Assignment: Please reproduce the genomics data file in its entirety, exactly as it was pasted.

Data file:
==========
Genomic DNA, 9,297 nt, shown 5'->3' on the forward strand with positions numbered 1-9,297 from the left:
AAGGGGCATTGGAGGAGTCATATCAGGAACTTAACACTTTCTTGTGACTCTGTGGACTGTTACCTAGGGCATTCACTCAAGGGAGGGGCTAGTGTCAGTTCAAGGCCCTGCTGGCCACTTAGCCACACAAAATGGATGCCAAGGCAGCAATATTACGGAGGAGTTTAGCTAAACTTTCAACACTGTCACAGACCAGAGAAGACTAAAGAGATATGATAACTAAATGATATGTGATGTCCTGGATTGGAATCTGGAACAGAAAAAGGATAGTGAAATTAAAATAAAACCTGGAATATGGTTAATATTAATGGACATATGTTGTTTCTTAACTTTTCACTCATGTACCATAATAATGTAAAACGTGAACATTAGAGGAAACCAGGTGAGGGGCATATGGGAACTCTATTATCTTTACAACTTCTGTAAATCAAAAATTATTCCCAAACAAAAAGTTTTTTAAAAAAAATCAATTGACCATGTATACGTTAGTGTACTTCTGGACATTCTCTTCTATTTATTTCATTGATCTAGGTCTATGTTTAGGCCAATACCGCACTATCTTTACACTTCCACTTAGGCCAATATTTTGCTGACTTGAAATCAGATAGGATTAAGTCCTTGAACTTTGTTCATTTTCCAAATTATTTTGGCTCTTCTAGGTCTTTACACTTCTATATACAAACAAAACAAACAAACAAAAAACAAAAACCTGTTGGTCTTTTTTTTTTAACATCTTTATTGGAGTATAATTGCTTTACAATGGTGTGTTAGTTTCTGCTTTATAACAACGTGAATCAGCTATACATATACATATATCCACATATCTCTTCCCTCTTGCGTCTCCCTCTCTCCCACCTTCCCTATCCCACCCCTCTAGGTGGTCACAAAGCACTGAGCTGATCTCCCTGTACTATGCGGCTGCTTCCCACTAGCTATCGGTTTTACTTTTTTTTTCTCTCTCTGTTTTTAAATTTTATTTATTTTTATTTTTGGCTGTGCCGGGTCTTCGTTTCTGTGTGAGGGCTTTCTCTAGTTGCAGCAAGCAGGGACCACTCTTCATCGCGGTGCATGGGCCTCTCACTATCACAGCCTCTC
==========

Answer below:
Genomic DNA, 9,297 nt, shown 5'->3' on the forward strand with positions numbered 1-9,297 from the left:
AAGGGGCATTGGAGGAGTCATATCAGGAACTTAACACTTTCTTGTGACTCTGTGGACTGTTACCTAGGGCATTCACTCAAGGGAGGGGCTAGTGTCAGTTCAAGGCCCTGCTGGCCACTTAGCCACACAAAATGGATGCCAAGGCAGCAATATTACGGAGGAGTTTAGCTAAACTTTCAACACTGTCACAGACCAGAGAAGACTAAAGAGATATGATAACTAAATGATATGTGATGTCCTGGATTGGAATCTGGAACAGAAAAAGGATAGTGAAATTAAAATAAAACCTGGAATATGGTTAATATTAATGGACATATGTTGTTTCTTAACTTTTCACTCATGTACCATAATAATGTAAAACGTGAACATTAGAGGAAACCAGGTGAGGGGCATATGGGAACTCTATTATCTTTACAACTTCTGTAAATCAAAAATTATTCCCAAACAAAAAGTTTTTTAAAAAAAATCAATTGACCATGTATACGTTAGTGTACTTCTGGACATTCTCTTCTATTTATTTCATTGATCTAGGTCTATGTTTAGGCCAATACCGCACTATCTTTACACTTCCACTTAGGCCAATATTTTGCTGACTTGAAATCAGATAGGATTAAGTCCTTGAACTTTGTTCATTTTCCAAATTATTTTGGCTCTTCTAGGTCTTTACACTTCTATATACAAACAAAACAAACAAACAAAAAACAAAAACCTGTTGGTCTTTTTTTTTTAACATCTTTATTGGAGTATAATTGCTTTACAATGGTGTGTTAGTTTCTGCTTTATAACAACGTGAATCAGCTATACATATACATATATCCACATATCTCTTCCCTCTTGCGTCTCCCTCTCTCCCACCTTCCCTATCCCACCCCTCTAGGTGGTCACAAAGCACTGAGCTGATCTCCCTGTACTATGCGGCTGCTTCCCACTAGCTATCGGTTTTACTTTTTTTTTCTCTCTCTGTTTTTAAATTTTATTTATTTTTATTTTTGGCTGTGCCGGGTCTTCGTTTCTGTGTGAGGGCTTTCTCTAGTTGCAGCAAGCAGGGACCACTCTTCATCGCGGTGCATGGGCCTCTCACTATCACAGCCTCTC